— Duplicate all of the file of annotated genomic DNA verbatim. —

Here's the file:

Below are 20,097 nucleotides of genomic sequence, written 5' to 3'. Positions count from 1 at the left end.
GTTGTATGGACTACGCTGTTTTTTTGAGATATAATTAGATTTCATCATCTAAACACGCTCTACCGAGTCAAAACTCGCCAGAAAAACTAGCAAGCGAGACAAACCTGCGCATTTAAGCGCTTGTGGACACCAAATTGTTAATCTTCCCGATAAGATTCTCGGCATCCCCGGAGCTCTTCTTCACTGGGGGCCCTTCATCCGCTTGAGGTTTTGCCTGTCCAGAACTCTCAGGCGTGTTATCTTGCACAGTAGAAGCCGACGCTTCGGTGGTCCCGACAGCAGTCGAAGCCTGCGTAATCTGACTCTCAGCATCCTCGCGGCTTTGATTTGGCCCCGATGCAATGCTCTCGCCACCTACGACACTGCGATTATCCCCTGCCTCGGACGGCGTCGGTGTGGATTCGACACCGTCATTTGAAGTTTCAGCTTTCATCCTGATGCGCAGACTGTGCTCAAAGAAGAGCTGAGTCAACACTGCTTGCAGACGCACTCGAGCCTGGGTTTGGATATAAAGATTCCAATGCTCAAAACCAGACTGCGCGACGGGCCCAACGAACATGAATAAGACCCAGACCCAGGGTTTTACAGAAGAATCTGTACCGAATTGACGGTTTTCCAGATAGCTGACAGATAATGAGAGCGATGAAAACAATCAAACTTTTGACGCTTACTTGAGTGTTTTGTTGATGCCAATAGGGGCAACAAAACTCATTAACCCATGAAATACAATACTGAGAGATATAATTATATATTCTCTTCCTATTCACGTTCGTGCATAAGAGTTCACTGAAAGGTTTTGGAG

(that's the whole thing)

Below are 20,097 nucleotides of genomic sequence, written 5' to 3'. Positions count from 1 at the left end.
GTTGTATGGACTACGCTGTTTTTTTGAGATATAATTAGATTTCATCATCTAAACACGCTCTACCGAGTCAAAACTCGCCAGAAAAACTAGCAAGCGAGACAAACCTGCGCATTTAAGCGCTTGTGGACACCAAATTGTTAATCTTCCCGATAAGATTCTCGGCATCCCCGGAGCTCTTCTTCACTGGGGGCCCTTCATCCGCTTGAGGTTTTGCCTGTCCAGAACTCTCAGGCGTGTTATCTTGCACAGTAGAAGCCGACGCTTCGGTGGTCCCGACAGCAGTCGAAGCCTGCGTAATCTGACTCTCAGCATCCTCGCGGCTTTGATTTGGCCCCGATGCAATGCTCTCGCCACCTACGACACTGCGATTATCCCCTGCCTCGGACGGCGTCGGTGTGGATTCGACACCGTCATTTGAAGTTTCAGCTTTCATCCTGATGCGCAGACTGTGCTCAAAGAAGAGCTGAGTCAACACTGCTTGCAGACGCACTCGAGCCTGGGTTTGGATATAAAGATTCCAATGCTCAAAACCAGACTGCGCGACGGGCCCAACGAACATGAATAAGACCCAGACCCAGGGTTTTACAGAAGAATCTGTACCGAATTGACGGTTTTCCAGATAGCTGACAGATAATGAGAGCGATGAAAACAATCAAACTTTTGACGCTTACTTGAGTGTTTTGTTGATGCCAATAGGGGCAACAAAACTCATTAACCCATGAAATACAATACTGAGAGATATAATTATATATTCTCTTCCTATTCACGTTCGTGCATAAGAGTTCACTGAAAGGTTTTGGAG